in the wash. Some unfixed dye is eliminated during the initial rinsing that removes salt and alkali. Thorough washing of the dyeing using a boiling detergent solution (soaping) eliminates the remainder. The dyeing is then finally rinsed in warm water. Soaping must often be repeated for deep dyeings or the residual unfixed dye must be complexed with a cationic agent.
Typical recipe of Reactive dyeing: Wetting agent 0.2-0.5 g/L Sequestering agent 1.0-2.0 g/L Antifoaming agent 0.5-1.0 g/L Dyes X% Glauber salt Yg/L (based on depth of shade, deeper shade higher amount of salt) Soda ash Zg/L (based on depth of shade, deeper shade higher amount of alkali) Lubricating agent 1.0-2.0 g/L Temperature 505C Time 30-60 min pH 10.50.5 M:L 1:5 1:10 Process curve for Reactive dyeing:
Working procedure: Set the bath with substrate at room temperature and add wetting agent, sequestering agent, lubricant and antifoaming agent. Add dyes and half amount of salt. Raise the temperature to 50C and add rest amount of salt and soda ash. Run bath for 30-60minutes at 50C. Drop the bath and carry on aftertreatment process. After-treatment: For better colorfastness aftertreatment is very important. First need to complete removal of salts and alkali by rinsing. Usually several rinsing process is done to got better result. Then the substrate is neutralized by acid wash. After that it needs soap wash to confirm that the goods are totally free from unfixed dyes.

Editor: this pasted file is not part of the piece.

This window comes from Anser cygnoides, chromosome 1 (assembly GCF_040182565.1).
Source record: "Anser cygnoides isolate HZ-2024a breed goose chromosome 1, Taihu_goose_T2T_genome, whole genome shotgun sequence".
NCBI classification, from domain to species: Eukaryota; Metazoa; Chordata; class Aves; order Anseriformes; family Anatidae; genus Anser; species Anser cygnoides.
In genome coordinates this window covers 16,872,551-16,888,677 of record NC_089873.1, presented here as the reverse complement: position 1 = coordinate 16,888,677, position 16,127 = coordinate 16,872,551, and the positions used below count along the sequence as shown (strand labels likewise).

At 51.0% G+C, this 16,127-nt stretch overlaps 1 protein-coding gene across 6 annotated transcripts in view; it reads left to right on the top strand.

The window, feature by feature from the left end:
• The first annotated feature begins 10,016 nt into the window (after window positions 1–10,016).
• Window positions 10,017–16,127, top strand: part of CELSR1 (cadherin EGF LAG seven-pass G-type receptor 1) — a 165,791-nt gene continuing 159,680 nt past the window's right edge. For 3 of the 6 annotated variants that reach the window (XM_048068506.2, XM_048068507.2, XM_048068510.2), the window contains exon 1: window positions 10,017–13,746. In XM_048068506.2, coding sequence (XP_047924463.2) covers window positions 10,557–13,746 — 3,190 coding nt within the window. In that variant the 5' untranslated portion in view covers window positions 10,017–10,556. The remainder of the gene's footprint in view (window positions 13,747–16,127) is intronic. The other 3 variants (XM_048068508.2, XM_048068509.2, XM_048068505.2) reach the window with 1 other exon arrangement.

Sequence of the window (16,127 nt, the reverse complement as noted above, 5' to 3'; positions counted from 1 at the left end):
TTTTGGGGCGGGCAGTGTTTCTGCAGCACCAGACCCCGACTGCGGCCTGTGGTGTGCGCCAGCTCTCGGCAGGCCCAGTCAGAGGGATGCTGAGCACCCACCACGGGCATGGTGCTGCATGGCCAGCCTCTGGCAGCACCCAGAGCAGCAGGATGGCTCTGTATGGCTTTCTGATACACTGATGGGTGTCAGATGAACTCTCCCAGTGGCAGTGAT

Soap wash Recipe: Detergent 1.0-2.0 g/L Soda ash 0.5-1.0 g/L Temperature 95-100C Time 15minutes pH 8-9 M:L with enough water
Vat DyeVat dye is the most popular dyes for achieving high colorfastness on cellulosic fibres. But its an expensive class of dyes compared to reactive or other dyes used for cotton dyeing. It is insoluble in water and has no or little affinity for cotton fibre. Before dyeing the dyes must be converted to solubilized form by being reacted with caustic and hydroze-this state is called leuco form of vat dyes. The leuco vat dyes have affinity for the fibre. After exhaustion of these leuco dyes into the fibre, it is oxidized to form insoluble colored pigment again inside the fibre, thus, the dye molecules locks the fibre.